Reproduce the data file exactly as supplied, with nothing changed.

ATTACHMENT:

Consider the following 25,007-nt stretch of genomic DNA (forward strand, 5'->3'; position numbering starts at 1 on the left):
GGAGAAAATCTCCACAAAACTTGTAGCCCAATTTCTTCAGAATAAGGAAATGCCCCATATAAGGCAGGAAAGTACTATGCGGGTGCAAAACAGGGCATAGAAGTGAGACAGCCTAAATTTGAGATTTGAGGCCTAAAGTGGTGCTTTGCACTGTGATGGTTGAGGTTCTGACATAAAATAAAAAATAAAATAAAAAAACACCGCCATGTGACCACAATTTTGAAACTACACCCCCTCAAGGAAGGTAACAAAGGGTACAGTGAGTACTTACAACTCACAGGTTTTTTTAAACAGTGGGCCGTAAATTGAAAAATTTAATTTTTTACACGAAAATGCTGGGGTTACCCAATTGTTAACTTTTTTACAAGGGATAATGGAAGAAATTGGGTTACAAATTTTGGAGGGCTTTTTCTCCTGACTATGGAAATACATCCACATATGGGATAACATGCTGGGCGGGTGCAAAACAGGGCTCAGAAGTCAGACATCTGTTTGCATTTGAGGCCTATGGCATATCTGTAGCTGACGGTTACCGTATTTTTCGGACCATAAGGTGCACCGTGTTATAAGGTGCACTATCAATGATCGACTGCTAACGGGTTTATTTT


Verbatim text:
Consider the following 25,007-nt stretch of genomic DNA (forward strand, 5'->3'; position numbering starts at 1 on the left):
GGAGAAAATCTCCACAAAACTTGTAGCCCAATTTCTTCAGAATAAGGAAATGCCCCATATAAGGCAGGAAAGTACTATGCGGGTGCAAAACAGGGCATAGAAGTGAGACAGCCTAAATTTGAGATTTGAGGCCTAAAGTGGTGCTTTGCACTGTGATGGTTGAGGTTCTGACATAAAATAAAAAATAAAATAAAAAAACACCGCCATGTGACCACAATTTTGAAACTACACCCCCTCAAGGAAGGTAACAAAGGGTACAGTGAGTACTTACAACTCACAGGTTTTTTTAAACAGTGGGCCGTAAATTGAAAAATTTAATTTTTTACACGAAAATGCTGGGGTTACCCAATTGTTAACTTTTTTACAAGGGATAATGGAAGAAATTGGGTTACAAATTTTGGAGGGCTTTTTCTCCTGACTATGGAAATACATCCACATATGGGATAACATGCTGGGCGGGTGCAAAACAGGGCTCAGAAGTCAGACATCTGTTTGCATTTGAGGCCTATGGCATATCTGTAGCTGACGGTTACCGTATTTTTCGGACCATAAGGTGCACCGTGTTATAAGGTGCACTATCAATGATCGACTGCTAACGGGTTTATTTT